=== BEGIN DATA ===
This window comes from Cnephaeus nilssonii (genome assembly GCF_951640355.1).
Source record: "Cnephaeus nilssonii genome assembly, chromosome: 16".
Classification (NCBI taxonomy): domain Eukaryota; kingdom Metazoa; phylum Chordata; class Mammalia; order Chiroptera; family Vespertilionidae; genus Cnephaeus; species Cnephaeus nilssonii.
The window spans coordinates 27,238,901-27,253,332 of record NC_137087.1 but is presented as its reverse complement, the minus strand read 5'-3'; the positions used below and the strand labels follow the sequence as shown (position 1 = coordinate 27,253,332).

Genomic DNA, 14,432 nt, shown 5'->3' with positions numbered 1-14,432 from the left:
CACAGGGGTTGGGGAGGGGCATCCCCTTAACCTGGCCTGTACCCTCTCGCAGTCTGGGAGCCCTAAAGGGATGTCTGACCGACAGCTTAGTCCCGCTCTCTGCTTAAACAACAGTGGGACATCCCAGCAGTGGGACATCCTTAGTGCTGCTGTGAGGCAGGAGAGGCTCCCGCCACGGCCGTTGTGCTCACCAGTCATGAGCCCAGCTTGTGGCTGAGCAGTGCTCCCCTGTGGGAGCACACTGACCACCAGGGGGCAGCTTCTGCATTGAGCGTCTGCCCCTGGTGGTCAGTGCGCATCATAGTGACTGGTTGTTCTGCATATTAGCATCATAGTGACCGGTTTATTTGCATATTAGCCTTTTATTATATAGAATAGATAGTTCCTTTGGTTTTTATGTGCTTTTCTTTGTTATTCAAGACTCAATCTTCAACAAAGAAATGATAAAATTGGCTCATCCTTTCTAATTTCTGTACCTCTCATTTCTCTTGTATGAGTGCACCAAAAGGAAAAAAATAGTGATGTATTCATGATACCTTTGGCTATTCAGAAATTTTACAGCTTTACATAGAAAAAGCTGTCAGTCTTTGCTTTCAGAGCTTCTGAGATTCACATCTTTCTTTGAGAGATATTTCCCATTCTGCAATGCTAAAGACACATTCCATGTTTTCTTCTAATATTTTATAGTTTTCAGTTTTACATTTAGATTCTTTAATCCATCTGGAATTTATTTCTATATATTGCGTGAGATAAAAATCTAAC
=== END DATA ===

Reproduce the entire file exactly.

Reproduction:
This window comes from Cnephaeus nilssonii (genome assembly GCF_951640355.1).
Source record: "Cnephaeus nilssonii genome assembly, chromosome: 16".
Classification (NCBI taxonomy): domain Eukaryota; kingdom Metazoa; phylum Chordata; class Mammalia; order Chiroptera; family Vespertilionidae; genus Cnephaeus; species Cnephaeus nilssonii.
The window spans coordinates 27,238,901-27,253,332 of record NC_137087.1 but is presented as its reverse complement, the minus strand read 5'-3'; the positions used below and the strand labels follow the sequence as shown (position 1 = coordinate 27,253,332).

Genomic DNA, 14,432 nt, shown 5'->3' with positions numbered 1-14,432 from the left:
CACAGGGGTTGGGGAGGGGCATCCCCTTAACCTGGCCTGTACCCTCTCGCAGTCTGGGAGCCCTAAAGGGATGTCTGACCGACAGCTTAGTCCCGCTCTCTGCTTAAACAACAGTGGGACATCCCAGCAGTGGGACATCCTTAGTGCTGCTGTGAGGCAGGAGAGGCTCCCGCCACGGCCGTTGTGCTCACCAGTCATGAGCCCAGCTTGTGGCTGAGCAGTGCTCCCCTGTGGGAGCACACTGACCACCAGGGGGCAGCTTCTGCATTGAGCGTCTGCCCCTGGTGGTCAGTGCGCATCATAGTGACTGGTTGTTCTGCATATTAGCATCATAGTGACCGGTTTATTTGCATATTAGCCTTTTATTATATAGAATAGATAGTTCCTTTGGTTTTTATGTGCTTTTCTTTGTTATTCAAGACTCAATCTTCAACAAAGAAATGATAAAATTGGCTCATCCTTTCTAATTTCTGTACCTCTCATTTCTCTTGTATGAGTGCACCAAAAGGAAAAAAATAGTGATGTATTCATGATACCTTTGGCTATTCAGAAATTTTACAGCTTTACATAGAAAAAGCTGTCAGTCTTTGCTTTCAGAGCTTCTGAGATTCACATCTTTCTTTGAGAGATATTTCCCATTCTGCAATGCTAAAGACACATTCCATGTTTTCTTCTAATATTTTATAGTTTTCAGTTTTACATTTAGATTCTTTAATCCATCTGGAATTTATTTCTATATATTGCGTGAGATAAAAATCTAAC